We suggest that teachers reading IEBL can find support and new ideas for their practice but also undertake a self-training that goes right through laboratory instruction.
In IEBL, William McComas and colleagues draw the portrait of a teacher who takes science and its nature seriously: First, by putting the pervasive framework of biology, namely evolution, right at the center of biology teaching; starting by the manual title, we see a teacher investigating even more than teaching in some traditional sense of “transmitting knowledge”; this teacher always tends to be brief: He or she must constantly refrain from giving notions to students (that would often be answers to never-asked questions!); she has the key role to provoke, to challenge students, and to suggest to them activities for finding answers themselves; according with the “degree of openness” of the particular laboratory, he allows real choices; she has a facilitating style: rather than interrupting and correcting students, she helps to spread students’ good ideas and strategies in the classroom and to find new ones. Such a teacher’s work is renewed and enriched year after year by new and unexpected results. Of course, he must find solutions for an authentic and honest assessment, respecting the nature of the laboratory activity.
Well, it is evident—and explicitly declared by the authors—that such a teacher must come prepared for the laboratory experience: He or she has to be “highly skilled.” But while it is true that laboratory requires much of the teacher, we ought to say that laboratory can help the teacher to construct his own professional identity. So we advise teachers not to wait to become “highly skilled enough” to start using laboratory activities; on the contrary, they can use laboratory activities to construct their competence. And even though the first trials might not be so good, it will be another level of discovery and enhancement.
To end our review, to stress once more the importance of “Foundations of Evolution Education” (henceforward FEE), the first part of IEBL: In order to conduct meaningful and effective activities, teachers need to take hold of the general indications therein concerning evolution and the laboratory. This is necessary because a good experimental apparatus can still be ineffective or even confirm misconceptions due to the teacher’s performance (style, procedure, language, etc.). On the other hand, a prepared teacher familiar with FEE contents can effectively modify and use activities that are not correctly conceived or exposed.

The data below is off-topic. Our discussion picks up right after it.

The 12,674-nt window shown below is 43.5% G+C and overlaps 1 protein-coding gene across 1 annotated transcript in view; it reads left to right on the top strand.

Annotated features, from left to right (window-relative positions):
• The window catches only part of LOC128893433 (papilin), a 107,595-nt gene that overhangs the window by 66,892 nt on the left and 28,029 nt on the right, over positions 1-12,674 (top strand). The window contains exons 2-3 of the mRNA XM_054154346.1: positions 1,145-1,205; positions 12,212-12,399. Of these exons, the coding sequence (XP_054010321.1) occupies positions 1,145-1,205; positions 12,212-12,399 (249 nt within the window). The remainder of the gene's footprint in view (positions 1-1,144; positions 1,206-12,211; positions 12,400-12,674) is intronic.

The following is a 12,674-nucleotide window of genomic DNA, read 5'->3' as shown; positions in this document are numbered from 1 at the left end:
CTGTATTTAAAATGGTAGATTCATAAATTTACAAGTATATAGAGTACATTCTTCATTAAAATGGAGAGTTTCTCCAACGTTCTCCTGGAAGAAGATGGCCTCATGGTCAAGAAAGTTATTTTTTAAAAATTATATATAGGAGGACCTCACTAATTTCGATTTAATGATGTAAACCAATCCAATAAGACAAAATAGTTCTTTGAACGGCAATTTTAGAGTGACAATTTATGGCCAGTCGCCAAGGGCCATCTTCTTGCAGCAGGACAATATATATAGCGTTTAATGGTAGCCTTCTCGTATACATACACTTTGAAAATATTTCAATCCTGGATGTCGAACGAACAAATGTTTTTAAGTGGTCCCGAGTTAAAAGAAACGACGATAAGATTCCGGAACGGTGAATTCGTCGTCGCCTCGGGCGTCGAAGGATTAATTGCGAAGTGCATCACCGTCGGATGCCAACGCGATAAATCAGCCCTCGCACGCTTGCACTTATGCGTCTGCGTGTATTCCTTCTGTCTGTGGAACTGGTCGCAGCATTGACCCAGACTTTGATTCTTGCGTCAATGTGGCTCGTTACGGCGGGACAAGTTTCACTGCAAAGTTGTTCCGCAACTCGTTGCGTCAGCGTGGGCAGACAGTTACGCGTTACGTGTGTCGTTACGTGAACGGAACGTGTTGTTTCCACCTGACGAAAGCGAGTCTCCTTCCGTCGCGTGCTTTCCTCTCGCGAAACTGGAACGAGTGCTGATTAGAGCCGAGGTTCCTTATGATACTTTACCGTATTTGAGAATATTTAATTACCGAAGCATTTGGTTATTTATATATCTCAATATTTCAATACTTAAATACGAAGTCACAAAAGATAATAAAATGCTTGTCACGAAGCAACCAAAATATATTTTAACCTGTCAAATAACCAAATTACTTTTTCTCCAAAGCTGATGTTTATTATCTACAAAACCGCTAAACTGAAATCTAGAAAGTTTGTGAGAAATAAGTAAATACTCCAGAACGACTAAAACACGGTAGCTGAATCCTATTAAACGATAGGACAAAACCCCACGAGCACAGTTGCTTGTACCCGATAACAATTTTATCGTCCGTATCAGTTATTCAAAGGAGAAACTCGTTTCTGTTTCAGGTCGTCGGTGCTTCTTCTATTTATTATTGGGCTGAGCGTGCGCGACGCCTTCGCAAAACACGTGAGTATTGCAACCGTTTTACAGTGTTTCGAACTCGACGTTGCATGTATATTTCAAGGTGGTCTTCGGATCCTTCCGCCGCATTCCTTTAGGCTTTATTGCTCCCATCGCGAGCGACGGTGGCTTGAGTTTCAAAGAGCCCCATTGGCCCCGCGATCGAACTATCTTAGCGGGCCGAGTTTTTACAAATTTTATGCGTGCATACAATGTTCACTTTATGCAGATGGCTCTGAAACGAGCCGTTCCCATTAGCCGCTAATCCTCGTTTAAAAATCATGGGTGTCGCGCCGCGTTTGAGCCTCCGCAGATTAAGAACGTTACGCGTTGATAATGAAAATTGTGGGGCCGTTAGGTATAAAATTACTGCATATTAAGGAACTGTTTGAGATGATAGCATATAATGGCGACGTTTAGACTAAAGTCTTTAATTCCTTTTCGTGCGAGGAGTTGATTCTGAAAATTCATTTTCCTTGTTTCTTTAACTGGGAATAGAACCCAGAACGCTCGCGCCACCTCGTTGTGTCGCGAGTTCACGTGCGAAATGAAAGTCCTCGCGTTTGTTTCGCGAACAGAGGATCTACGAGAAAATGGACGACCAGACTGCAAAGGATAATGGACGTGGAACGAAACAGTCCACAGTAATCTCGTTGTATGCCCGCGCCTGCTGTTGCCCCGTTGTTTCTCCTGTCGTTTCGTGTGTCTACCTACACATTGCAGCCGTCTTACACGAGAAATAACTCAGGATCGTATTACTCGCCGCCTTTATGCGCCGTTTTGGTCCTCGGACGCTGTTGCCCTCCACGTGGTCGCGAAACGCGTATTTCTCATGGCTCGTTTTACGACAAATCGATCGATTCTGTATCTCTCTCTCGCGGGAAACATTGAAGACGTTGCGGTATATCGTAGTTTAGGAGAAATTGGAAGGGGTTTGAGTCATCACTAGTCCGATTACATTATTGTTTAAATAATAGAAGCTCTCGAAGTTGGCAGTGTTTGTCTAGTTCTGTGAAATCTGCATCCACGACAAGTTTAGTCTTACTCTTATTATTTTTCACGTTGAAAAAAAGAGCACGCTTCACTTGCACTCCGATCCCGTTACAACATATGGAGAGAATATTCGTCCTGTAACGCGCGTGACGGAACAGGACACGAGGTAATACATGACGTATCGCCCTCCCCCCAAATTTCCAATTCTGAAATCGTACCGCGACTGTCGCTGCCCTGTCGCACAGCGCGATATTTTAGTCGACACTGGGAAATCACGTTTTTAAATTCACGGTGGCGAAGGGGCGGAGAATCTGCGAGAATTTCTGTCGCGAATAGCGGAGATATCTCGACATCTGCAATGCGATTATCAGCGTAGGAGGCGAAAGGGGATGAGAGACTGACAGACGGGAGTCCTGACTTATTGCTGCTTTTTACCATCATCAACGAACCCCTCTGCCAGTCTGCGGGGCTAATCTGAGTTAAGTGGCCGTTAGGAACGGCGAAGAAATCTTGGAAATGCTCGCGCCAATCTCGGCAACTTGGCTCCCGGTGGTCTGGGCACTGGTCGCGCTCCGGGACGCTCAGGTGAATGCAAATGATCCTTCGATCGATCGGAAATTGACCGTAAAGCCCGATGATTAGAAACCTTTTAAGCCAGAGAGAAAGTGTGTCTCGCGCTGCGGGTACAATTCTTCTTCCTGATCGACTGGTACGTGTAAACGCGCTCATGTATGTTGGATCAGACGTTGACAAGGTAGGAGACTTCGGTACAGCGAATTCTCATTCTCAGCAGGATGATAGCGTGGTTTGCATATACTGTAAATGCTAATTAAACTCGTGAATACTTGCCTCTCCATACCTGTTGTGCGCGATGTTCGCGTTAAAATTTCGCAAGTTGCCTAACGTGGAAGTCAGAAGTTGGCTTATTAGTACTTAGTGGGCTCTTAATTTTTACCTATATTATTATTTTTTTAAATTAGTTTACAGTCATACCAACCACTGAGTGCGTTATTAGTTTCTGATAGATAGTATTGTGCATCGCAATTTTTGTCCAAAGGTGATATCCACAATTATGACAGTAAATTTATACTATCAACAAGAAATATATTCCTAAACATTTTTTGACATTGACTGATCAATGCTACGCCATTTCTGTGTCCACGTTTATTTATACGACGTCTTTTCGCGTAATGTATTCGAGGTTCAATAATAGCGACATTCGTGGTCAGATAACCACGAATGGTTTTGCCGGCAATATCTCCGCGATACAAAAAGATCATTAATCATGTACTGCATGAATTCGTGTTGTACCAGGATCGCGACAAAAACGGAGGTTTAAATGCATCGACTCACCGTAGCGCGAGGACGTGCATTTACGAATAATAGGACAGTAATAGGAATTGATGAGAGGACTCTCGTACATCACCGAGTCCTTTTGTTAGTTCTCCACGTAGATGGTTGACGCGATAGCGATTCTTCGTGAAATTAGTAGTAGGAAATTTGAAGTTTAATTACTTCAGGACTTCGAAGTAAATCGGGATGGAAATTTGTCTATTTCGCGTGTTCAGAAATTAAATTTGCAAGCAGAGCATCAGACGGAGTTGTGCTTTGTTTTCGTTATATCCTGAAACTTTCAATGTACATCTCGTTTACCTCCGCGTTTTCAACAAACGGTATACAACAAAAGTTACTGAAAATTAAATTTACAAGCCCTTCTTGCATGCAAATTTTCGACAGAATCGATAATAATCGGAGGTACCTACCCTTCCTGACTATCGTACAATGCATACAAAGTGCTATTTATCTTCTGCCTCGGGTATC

Using Activities Critically: Two Examples
Take for example “Comparative anatomy as evidence of evolution” by Robert A. Coler (II-2, 1966), in which students are asked to find and mark homologous features across various skeletons of different species:
As students identify and observe homologous structures in different groups of animals, help them to see that their differences arose as a result of gradual change over time. Homologous structures in amphibians, birds, reptiles, and mammals, for example, developed over hundreds of millions of years—the time it took for each of the respective groups of animals to evolve (Coler, p. 127, our italic).
Just by this quotation in the light of FEE, we can see two problems here: (a) Animals are referred to as “related” since the very beginning of the activity: an evolutionary scheme is strongly presupposed, so the activity appears to be somewhat apologizing, aiming to convince that there is a change though time, whereas according to FEE indications, the students themselves should hypothesize or at least evaluate alternative explanations; (b) the activity is presented as if it would be a discovery of the passage between existing animals, with a progressionist accent that maybe reflects conceptions of 40 years ago (this is the oldest activity in the collection, 1966).